Food market is the developing world's gas station. Since the financial and food price crises of 2007, market instability has been a topic of major concern to agricultural economists and policy professionals. This volume provides an overview of the key issues surrounding food prices volatility, focusing primarily on drivers, long-term implications of volatility and its impacts on food chains and consumers.
The book explores which factors and drivers are volatility-increasing and which others are price level-increasing, and whether these two distinctive effects can be identified and measured. It considers the extent to which increasing instability affects agents in the value chain, as well as the actual impacts on the most vulnerable households in the EU and in selected developing countries. It also analyses which policies are more effective to avert and mitigate the effects of instability.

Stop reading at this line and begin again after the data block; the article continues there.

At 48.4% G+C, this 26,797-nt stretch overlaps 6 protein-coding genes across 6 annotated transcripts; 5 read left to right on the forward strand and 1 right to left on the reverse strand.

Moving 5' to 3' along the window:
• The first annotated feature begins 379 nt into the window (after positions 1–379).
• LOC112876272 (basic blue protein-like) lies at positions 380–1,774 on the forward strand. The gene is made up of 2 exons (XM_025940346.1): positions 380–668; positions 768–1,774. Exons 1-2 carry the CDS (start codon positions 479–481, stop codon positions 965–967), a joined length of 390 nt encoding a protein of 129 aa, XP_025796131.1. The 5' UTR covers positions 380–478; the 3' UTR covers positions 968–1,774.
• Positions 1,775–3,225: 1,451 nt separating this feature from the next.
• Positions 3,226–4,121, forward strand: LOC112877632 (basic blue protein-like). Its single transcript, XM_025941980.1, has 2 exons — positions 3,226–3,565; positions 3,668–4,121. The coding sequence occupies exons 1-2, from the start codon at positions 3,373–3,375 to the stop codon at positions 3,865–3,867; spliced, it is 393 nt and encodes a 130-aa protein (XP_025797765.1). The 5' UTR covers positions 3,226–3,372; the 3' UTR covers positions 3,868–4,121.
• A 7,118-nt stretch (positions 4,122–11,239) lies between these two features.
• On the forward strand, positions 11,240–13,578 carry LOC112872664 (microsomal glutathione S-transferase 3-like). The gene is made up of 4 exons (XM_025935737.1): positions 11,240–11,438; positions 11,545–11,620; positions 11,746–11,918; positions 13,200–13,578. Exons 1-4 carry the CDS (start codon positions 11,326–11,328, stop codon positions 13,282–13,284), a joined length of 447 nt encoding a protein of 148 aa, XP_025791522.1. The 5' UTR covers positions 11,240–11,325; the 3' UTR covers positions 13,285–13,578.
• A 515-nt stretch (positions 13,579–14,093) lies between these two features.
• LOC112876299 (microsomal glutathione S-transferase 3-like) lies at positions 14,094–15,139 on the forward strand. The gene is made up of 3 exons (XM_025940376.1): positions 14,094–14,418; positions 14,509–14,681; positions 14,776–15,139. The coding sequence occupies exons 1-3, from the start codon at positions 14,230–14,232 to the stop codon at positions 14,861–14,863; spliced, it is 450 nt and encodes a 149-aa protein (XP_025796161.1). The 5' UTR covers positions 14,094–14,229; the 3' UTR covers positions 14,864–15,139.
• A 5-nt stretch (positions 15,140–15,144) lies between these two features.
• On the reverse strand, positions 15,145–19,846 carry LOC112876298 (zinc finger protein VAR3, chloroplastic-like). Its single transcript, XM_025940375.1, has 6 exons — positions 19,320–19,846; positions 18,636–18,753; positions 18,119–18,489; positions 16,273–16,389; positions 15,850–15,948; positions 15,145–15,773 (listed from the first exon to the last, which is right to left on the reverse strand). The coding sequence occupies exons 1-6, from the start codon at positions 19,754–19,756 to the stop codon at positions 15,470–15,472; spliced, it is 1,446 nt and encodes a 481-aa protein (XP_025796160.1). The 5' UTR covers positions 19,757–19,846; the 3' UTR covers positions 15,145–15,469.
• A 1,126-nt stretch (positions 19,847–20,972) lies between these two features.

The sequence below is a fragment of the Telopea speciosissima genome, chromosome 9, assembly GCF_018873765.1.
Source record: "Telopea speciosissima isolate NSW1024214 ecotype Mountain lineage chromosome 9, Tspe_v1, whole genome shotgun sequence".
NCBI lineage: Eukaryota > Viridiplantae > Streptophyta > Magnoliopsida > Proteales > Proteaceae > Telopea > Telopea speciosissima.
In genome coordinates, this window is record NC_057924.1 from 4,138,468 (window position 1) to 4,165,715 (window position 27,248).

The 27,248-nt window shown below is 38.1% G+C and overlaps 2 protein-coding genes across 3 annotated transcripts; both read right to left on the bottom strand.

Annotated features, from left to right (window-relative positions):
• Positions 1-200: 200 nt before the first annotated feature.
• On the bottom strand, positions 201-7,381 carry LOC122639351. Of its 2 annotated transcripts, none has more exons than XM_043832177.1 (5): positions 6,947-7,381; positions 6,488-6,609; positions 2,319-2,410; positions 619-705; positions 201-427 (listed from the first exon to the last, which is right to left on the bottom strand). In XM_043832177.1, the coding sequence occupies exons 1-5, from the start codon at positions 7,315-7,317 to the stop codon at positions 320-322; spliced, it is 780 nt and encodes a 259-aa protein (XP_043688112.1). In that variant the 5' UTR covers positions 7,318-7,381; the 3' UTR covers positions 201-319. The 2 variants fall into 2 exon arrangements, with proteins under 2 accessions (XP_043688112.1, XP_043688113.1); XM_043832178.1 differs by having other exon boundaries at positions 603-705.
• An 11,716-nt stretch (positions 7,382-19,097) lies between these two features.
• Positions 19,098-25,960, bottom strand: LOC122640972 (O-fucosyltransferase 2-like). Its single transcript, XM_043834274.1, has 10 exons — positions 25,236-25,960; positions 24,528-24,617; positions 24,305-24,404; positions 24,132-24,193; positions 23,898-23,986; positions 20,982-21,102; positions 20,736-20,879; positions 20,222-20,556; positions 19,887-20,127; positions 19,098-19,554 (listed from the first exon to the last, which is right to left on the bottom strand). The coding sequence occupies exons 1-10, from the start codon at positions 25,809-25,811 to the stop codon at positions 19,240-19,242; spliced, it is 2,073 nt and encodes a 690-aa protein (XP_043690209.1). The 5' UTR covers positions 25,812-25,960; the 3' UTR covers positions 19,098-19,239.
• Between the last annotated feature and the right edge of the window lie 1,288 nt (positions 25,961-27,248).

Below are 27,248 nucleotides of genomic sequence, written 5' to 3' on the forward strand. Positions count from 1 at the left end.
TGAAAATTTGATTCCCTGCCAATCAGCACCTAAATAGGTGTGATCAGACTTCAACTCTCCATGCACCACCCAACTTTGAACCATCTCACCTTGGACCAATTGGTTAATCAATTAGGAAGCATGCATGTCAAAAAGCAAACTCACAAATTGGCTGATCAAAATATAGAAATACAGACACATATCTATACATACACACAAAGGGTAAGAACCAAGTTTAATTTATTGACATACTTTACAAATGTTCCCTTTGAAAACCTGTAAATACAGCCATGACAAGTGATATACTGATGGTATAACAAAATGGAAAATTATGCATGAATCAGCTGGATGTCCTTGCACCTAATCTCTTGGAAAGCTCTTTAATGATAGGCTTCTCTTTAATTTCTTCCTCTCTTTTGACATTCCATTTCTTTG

This book seeks to improve the understanding of what happened (and why) on both world and domestic markets during at post the food crisis 2007-2008. It is the final output of the research project ULYSSES (Understanding and coping with food markets voLatilitY towards more Stable World and EU food SystEmS). This project's goal was to provide general, but sufficiently detailed responses to the main questions that have been recently posed in the literature and debated in the political sphere: what caused the food crises 2006-2008? Why markets became more volatile? Are there also long-term factors evolving in a way that they will make markets more vulnerable to supply or macro-economic shocks? How do agents in the value chain respond to markets instability? How do food consumer prices respond to changes in food prices? To what extent are households in LIC and HICs affected by food price increases? Covering a wide range of issues (drivers, spill-over effects, fundamentals, transmission, value chain agents' perspective, impact on consumers, and policies) and from different time perspectives (short-, medium- and long-term); geographical (EU, low- and middle- countries and global); market-base (frequent market data, weekly, monthly and annual prices; EU and international markets), ULYSSES aimed at drawing also policy relevant conclusions.